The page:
1 Year | 9 weekends | Create, cultivate, elevate.
The Porthmeor Programme is a unique opportunity to find and develop your own creative voice over the course of a year. Making is at the heart of it. We combine professional guidance and support from 1-1 tutorials with your lead artist, with practical making workshops led by guest artists. We take just 18 students per year split into two groups. The small group size means a luxurious amount of tutor time alongside a close, supportive peer group. Many students go on to exhibit together and establish valuable long term networks. Now in its sixth year, 90 students have graduated from the programme so far.
Our tutors have honed the process of helping you take those critical steps to achieve your ambitions as an artist and shape your practice. Delivered over nine weekends, students travel from across the UK And fit the programme around other commitments.
I feel more confident in my ideas and approaching work in a freer, more experimental way. I’m able to push through when the going gets touch. I spend less time worrying and more time painting.Jill Holland
This programme is a real tonic for artists, the playful approach and the serious are well balanced. It’s great to have surprises and learn something new. I have felt nurtured and challenged throughout.
What will I do in the sessions?
Workshops run over weekends so students can travel from across the UK to join us. They always have a practical making element as we believe we learn best through making and doing although we also build in time to reflect, discuss and critique. These sessions explore five key themes:
1. Encouraging risk and experimentation.
2. Exploring personal narratives and stories.
3. Responding to places, personal spaces and
4. Refining and removing to discover the essence.
5. Translation and interpretation.
The process will take you on a journey over the year with the primary purpose of expanding your personal practice. Running through the programme is the development of your critical voice through personal projects, one to ones and group crits. Developing confidence in translation and interpretation is also a ‘creative muscle’ worked on constantly over the nine sessions.
Will I be taught new skills?
The sessions are varied and most people will come across a new technique or nugget of information they will find valuable. However, the primary focus is not on developing your painting skills in these sessions. It is about discovery, taking risks and gaining insights. We design the sessions to limber up your creative practice, to energize and to build the critical voice you need as an artist. We are happy to advise you on our shorter course that offer a huge range of practical skills development.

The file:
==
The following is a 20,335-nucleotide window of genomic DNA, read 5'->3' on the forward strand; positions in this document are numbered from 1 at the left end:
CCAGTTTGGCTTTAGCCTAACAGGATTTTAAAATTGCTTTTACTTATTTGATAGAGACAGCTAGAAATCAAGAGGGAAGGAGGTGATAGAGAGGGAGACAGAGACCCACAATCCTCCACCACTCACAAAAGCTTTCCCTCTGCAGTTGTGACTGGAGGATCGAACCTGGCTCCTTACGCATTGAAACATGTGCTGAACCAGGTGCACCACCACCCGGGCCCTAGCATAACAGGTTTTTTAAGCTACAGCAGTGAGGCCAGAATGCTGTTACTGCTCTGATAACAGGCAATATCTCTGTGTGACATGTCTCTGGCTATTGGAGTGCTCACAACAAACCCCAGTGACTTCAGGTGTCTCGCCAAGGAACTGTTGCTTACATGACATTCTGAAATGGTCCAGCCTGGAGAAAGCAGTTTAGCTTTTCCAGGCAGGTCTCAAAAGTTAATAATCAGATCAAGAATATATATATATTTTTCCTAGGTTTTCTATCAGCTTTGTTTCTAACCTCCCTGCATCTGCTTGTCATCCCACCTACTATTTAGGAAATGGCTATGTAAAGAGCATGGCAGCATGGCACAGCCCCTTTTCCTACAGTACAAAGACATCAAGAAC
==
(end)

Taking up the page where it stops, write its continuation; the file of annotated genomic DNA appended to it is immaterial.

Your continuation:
How much contact time is there with tutors?
Your lead tutors will be with you on most of the nine weekends. On some of these days there will be also a guest tutor. There will be a number of one to ones over the programme as well as group crits with your peers. In between sessions the tutors are not available, but we will encourage students to set up their own WhatsApp group to offer peer support and encouragement.
What happens when the programme ends?
We programme in number of long weekends exclusively for alumni for those that feel they would like to touch base again and refresh. After that we have a number of offers including artist retreats ranging from five days to a weekend, the opportunity to hire one of our studio with a 1-1 crit as well as some online meet ups.
Who is it for?
We cater for a range of students from early stage artists to those with more experience looking to challenge and stimulate their practice. We believe that developing a strong practice is where you start. The focus is not on the secrets of getting gallery representation or making a living as artist or even how to improve your painting technique. It is about helping you become the artist you want to be. This is the first most critical and exciting step and we believe this is what we can help you with. The time goes very quickly on the programme and you will get the most out of it only if you can invest in your practice in between the sessions to develop work, experiment and research.
How is it structured?
Following an intensive three day study weekend, a rich and varied programme of 8 weekends will be provided around every four to six weeks with a break in July and August. Over the summer there will be a personal and a group project set for you and a Zoom online meetup with your peers and tutor.
Who else will be on the programme?
Every year is different. We have had new graduates to people who have retired and now have the space to devote to their creative practice. We have had textile artists to filmmakers, those with degrees and MAs to those who have developed their practice from doing short courses. There will be a group of 8 and a group of 10 so the cohort will be small. Many people travel to St Ives to do the programme. People have travelled from London, Wales and all parts of the South West. Whatever age, background or experience you will all be there for the same aim of unlocking the artist you want to be. Your peers will often become a solid group of support that you can take with you far beyond the length of the programme. A Facebook group is set so students can also stay in touch with each other over the year.
How much does it cost?
Payable in 3 instalments.
The fee includes tuition, your materials during the workshops and professional seminars to plan next steps.
The Application Process
Applications for the Porthmeor Programme 2021 open from August 2020.